On May 20, 2021, the Federal Energy Regulatory Commission (“FERC”) issued an Order (Opinion 575) reversing an over six year old Initial Decision regarding the Return on Equity (“ROE”) for the Entergy Operating Companies, in order to apply the since revised base ROE method adopted in Opinion 569 (as modified by Opinions 569-A and 569-B).  Applying the revised base ROE method, FERC reverses a 2015 Initial Decision that concluded the just and reasonable ROE was 9.01% (i.e., the median of the zone of reasonableness produced by a two-step discounted cash flow (“DCF”) study), and instead finds 10.37% is the just and reasonable ROE for the Entergy Operating Companies (i.e., the average of the point estimate of the Risk Premium model, and the medians of the DCF and capital-asset pricing model (“CAPM”)).

FERC concludes that, regardless of whether or not anomalous market conditions are present, the revised ROE method (which uses the Risk Premium, CAPM, and DCF models) should apply because “relying on multiple financial models makes it more likely that the Commission’s decision will accurately reflect how investors are making their investment decisions.”  FERC finds it of no difference that, rather than the RTO/ISO-wide ROE for transmission owners at issue in Opinions 569 et seq., the instant matter involved a tariff for making unit power purchases and/or power sales between the Entergy Operating Companies. FERC continues to reject the use of the Expected Earnings and Empirical CAPM (“ECAPM”) models.

For determining the proxy group, FERC finds the relevant screening criteria is the inclusion of companies with credit ratings (i.e., S&P and Moody’s) no more than one notch above or below the utility(ies) whose ROE is at issue in the proceeding.  Rather than FERC’s prior determination to base the risk profile solely on the one Entergy company making sales under the tariff at the time of the 2015 Initial Decision, FERC in Opinion 575 finds all the Entergy Operating Companies’ risk profiles should be considered since they may all use the tariff in the future.  Further, FERC finds it need not consider the parent company’s credit rating under the facts, given the Entergy Operating Companies issue their own debt and have their own credit ratings based on their company-specific risks.  In terms of the outlier tests for the proxy group, FERC finds it appropriate to use the low-end outlier test from Opinion 569, and the high-end outlier test in Opinion 569-A, to determine whether any companies should be eliminated from the proxy group.  FERC declines to provide concrete guidance on how to apply the natural break analysis, instead finding it appropriate to continue considering on a case-by-case this analysis which serves to allow or discard consideration of certain ROE estimates that would otherwise be excluded or included, respectively, under the high- or low-end outlier tests.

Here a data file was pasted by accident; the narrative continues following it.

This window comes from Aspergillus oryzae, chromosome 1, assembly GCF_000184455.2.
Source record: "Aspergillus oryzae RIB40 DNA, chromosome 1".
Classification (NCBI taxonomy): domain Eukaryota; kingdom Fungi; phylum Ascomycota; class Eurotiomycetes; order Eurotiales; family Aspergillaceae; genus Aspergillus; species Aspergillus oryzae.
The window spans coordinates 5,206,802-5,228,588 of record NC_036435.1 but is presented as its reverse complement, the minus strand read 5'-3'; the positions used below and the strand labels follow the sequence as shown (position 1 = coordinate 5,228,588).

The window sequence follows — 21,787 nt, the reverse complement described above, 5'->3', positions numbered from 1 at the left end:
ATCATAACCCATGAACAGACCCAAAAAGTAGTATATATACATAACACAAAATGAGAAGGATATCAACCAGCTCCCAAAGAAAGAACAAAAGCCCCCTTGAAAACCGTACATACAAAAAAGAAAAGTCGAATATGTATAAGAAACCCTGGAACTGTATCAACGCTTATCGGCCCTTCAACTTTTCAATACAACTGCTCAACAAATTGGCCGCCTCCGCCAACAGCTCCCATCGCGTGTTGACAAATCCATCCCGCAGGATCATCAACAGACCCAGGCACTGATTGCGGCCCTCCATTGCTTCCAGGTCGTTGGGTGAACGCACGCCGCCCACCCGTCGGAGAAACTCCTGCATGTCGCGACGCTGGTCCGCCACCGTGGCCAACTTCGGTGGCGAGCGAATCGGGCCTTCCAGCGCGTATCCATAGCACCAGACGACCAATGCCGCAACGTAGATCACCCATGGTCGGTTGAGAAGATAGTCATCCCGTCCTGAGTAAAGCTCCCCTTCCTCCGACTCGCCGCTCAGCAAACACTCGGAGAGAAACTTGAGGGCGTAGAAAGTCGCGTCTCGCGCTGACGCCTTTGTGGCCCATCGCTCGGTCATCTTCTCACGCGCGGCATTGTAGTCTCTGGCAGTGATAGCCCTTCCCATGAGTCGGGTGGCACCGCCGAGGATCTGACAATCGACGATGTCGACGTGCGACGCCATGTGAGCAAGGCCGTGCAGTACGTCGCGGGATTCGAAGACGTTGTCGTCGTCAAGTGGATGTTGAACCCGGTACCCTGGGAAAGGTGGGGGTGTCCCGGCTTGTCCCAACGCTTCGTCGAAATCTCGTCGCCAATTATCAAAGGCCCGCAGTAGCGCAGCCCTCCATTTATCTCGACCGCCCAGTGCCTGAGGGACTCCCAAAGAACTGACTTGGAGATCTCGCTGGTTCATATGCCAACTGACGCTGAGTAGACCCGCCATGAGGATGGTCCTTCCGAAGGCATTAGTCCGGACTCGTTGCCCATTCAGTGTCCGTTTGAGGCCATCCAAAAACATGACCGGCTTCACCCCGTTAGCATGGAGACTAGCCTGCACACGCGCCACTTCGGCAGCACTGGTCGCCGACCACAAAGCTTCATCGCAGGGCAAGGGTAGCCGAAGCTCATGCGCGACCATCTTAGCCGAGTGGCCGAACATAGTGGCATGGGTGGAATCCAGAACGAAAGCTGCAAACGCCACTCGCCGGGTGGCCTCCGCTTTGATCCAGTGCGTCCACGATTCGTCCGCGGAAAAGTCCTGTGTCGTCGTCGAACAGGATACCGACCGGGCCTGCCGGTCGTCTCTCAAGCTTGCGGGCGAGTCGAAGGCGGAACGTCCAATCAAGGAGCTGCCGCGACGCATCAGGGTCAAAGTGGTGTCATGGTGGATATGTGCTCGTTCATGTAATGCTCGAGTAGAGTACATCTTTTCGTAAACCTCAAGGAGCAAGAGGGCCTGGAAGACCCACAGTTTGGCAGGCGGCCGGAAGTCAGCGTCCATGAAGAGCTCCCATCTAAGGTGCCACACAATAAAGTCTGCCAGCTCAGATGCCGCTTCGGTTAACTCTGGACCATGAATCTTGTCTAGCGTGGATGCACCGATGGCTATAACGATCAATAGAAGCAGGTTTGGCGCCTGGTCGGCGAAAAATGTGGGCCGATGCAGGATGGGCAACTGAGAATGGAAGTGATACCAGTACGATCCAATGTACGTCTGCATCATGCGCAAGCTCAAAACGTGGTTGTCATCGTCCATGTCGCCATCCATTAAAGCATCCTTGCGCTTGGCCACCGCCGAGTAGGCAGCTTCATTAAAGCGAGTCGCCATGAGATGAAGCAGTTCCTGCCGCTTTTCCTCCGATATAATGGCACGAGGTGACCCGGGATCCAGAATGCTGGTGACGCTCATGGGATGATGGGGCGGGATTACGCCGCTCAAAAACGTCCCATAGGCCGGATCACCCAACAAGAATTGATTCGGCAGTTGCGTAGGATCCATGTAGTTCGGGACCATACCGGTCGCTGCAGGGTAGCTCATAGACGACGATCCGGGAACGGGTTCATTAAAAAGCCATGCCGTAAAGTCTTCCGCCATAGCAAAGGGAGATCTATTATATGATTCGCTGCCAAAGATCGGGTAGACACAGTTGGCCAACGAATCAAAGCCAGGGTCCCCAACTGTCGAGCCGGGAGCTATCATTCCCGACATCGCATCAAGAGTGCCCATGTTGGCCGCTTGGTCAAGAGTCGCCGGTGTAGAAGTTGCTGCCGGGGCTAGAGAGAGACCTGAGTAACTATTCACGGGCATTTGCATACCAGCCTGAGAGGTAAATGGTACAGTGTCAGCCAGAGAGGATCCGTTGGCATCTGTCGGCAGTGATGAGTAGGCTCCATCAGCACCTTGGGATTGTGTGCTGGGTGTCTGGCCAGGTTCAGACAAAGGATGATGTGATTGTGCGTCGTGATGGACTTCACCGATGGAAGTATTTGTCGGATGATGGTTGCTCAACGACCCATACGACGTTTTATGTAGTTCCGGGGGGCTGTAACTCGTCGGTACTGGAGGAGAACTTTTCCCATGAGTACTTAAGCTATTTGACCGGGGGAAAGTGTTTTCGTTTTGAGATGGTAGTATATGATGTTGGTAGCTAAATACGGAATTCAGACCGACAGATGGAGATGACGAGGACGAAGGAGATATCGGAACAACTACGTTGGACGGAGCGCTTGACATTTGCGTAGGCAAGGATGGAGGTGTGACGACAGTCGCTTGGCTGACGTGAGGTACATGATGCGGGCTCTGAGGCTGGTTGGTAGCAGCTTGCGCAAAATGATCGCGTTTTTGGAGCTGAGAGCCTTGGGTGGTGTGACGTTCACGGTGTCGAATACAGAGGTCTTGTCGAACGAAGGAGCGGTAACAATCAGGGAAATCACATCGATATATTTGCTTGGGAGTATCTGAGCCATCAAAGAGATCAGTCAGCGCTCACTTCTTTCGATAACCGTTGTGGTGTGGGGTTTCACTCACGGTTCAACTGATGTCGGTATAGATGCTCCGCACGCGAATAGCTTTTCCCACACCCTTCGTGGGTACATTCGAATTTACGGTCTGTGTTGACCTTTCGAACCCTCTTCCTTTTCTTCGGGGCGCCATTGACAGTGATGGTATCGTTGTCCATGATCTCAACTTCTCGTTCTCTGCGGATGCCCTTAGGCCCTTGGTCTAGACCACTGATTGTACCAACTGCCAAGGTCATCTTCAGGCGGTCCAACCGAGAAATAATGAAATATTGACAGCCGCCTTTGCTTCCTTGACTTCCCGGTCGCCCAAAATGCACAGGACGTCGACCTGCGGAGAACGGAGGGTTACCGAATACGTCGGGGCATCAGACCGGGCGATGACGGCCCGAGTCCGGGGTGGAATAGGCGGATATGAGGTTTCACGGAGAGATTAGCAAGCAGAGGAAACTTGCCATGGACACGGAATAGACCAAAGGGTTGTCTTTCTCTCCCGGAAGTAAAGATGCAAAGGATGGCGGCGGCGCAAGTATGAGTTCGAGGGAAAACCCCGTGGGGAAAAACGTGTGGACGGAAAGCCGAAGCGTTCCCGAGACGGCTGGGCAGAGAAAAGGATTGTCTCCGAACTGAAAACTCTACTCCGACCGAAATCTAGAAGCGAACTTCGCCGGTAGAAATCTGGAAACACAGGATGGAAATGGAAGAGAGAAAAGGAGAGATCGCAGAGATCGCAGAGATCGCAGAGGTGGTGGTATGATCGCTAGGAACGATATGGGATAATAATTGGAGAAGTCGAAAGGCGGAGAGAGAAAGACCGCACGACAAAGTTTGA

FERC applies its policy that the median for single utilities of average risk should be used, rather than the midpoint of the zone of reasonableness used for RTO/ISO-wide ROEs.  While the Entergy Operating Companies are not a single utility, FERC relies on the fact they are affiliated subsidiaries of one holding company with similar risk profiles, unlike a “diverse group of utilities” comprising an RTO/ISO. 

While agreeing Opinion 575 reasonably applies FERC’s revised ROE method, Commissioner Clements’ dissenting opinion urges FERC to revisit that current policy out of consumer protection concerns, especially in light of anticipated unprecedented transmission development in the years to come.  Commissioner Christie’s concurring opinion similarly calls for a revision to the existing ROE method, as well as for a policy of improved efficiency in ruling on ROE matters.

Opinion 575 and the separately authored Commissioner opinions are available here in Docket Nos. ER13-1508 et al.

For further information on FERC’s ROE policy, please contact Michael Postar, Peter Scanlon, Kristen Connolly McCullough, or Lauren Perkins.

June 7, 2021